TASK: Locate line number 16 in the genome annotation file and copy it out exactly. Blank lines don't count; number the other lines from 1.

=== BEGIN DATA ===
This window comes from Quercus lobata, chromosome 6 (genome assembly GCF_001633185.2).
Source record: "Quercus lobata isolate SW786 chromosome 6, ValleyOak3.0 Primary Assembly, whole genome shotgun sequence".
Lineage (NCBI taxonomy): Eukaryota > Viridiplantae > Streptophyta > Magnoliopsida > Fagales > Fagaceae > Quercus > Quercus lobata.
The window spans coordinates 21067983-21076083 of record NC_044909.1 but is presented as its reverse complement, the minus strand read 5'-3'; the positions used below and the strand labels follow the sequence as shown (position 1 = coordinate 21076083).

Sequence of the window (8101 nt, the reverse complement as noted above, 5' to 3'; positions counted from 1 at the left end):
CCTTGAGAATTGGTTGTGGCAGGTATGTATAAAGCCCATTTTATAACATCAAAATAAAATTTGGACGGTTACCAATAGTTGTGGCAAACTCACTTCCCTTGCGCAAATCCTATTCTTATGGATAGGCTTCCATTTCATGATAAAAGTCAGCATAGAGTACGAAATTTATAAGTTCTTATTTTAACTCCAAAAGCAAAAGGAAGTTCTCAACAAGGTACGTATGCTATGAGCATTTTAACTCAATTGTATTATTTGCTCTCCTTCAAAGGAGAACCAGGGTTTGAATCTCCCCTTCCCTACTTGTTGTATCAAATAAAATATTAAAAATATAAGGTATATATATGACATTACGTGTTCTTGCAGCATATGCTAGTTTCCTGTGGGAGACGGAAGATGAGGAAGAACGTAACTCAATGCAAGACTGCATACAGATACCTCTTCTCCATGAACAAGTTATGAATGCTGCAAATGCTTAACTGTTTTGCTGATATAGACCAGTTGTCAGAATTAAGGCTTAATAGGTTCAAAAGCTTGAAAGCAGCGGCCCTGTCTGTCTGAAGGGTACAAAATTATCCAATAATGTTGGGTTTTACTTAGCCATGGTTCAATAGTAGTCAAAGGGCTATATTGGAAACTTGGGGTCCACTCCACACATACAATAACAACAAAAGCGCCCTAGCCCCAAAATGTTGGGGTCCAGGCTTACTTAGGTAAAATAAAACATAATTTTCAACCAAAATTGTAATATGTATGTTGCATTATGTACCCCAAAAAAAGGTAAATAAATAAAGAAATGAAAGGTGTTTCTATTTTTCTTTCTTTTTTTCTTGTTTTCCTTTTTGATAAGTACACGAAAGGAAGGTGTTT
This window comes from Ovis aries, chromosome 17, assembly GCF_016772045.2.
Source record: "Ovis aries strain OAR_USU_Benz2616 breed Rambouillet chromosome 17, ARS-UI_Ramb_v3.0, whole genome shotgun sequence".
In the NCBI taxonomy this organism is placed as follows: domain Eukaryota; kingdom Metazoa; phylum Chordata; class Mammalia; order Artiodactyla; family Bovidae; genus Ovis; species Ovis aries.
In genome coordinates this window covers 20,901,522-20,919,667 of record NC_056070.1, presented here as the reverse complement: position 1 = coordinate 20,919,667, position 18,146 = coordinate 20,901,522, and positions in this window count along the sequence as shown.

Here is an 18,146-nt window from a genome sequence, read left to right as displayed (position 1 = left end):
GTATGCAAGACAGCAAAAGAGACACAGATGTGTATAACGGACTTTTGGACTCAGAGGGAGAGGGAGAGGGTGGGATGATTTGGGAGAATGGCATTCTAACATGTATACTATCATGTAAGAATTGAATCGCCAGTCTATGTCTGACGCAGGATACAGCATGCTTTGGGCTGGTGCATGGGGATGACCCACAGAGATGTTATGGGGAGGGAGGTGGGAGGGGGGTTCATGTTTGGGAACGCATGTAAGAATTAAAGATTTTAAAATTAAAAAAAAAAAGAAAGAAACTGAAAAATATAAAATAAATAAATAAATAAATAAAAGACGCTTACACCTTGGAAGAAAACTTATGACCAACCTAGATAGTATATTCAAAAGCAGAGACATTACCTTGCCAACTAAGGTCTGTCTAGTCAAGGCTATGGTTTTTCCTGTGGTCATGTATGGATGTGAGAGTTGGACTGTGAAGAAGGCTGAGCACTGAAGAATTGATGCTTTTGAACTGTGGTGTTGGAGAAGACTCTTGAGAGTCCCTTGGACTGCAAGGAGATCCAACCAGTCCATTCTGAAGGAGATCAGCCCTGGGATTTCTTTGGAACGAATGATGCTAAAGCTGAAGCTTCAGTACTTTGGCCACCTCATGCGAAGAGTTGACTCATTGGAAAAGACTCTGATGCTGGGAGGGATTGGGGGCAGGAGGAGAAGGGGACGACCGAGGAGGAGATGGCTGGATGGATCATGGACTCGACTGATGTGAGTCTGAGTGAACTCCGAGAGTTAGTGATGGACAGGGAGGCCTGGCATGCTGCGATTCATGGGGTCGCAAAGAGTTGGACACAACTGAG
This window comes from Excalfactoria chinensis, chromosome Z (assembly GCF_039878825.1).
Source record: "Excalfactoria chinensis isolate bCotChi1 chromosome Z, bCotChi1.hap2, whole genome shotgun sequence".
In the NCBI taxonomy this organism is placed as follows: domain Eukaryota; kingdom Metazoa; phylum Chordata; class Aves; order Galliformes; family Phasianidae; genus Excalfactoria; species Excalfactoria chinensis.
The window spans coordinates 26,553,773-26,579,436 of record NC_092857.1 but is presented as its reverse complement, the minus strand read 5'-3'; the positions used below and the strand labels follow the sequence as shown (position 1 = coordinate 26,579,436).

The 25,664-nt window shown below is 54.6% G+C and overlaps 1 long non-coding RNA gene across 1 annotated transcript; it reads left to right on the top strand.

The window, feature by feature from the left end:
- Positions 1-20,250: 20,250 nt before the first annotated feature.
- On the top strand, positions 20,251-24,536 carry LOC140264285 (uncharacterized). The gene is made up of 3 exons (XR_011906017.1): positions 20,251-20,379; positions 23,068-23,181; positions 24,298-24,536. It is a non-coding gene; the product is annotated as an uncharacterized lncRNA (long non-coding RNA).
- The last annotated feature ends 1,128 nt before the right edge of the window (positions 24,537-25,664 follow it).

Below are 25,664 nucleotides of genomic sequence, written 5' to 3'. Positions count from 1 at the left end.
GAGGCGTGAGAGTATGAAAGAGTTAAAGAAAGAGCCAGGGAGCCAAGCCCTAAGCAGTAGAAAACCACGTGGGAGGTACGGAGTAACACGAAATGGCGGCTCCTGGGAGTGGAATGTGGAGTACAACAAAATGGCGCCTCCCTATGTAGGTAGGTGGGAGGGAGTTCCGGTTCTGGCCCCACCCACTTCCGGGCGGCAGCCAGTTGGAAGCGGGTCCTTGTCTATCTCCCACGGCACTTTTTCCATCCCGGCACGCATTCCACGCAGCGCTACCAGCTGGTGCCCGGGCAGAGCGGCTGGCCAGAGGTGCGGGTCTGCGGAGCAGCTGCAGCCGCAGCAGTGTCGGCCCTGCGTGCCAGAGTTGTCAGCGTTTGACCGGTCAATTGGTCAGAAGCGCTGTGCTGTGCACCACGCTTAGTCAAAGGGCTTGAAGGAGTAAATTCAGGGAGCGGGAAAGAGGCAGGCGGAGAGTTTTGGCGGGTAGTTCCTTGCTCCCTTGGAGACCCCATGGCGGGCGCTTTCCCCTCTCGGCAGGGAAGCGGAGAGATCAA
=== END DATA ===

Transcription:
The window spans coordinates 26,553,773-26,579,436 of record NC_092857.1 but is presented as its reverse complement, the minus strand read 5'-3'; the positions used below and the strand labels follow the sequence as shown (position 1 = coordinate 26,579,436).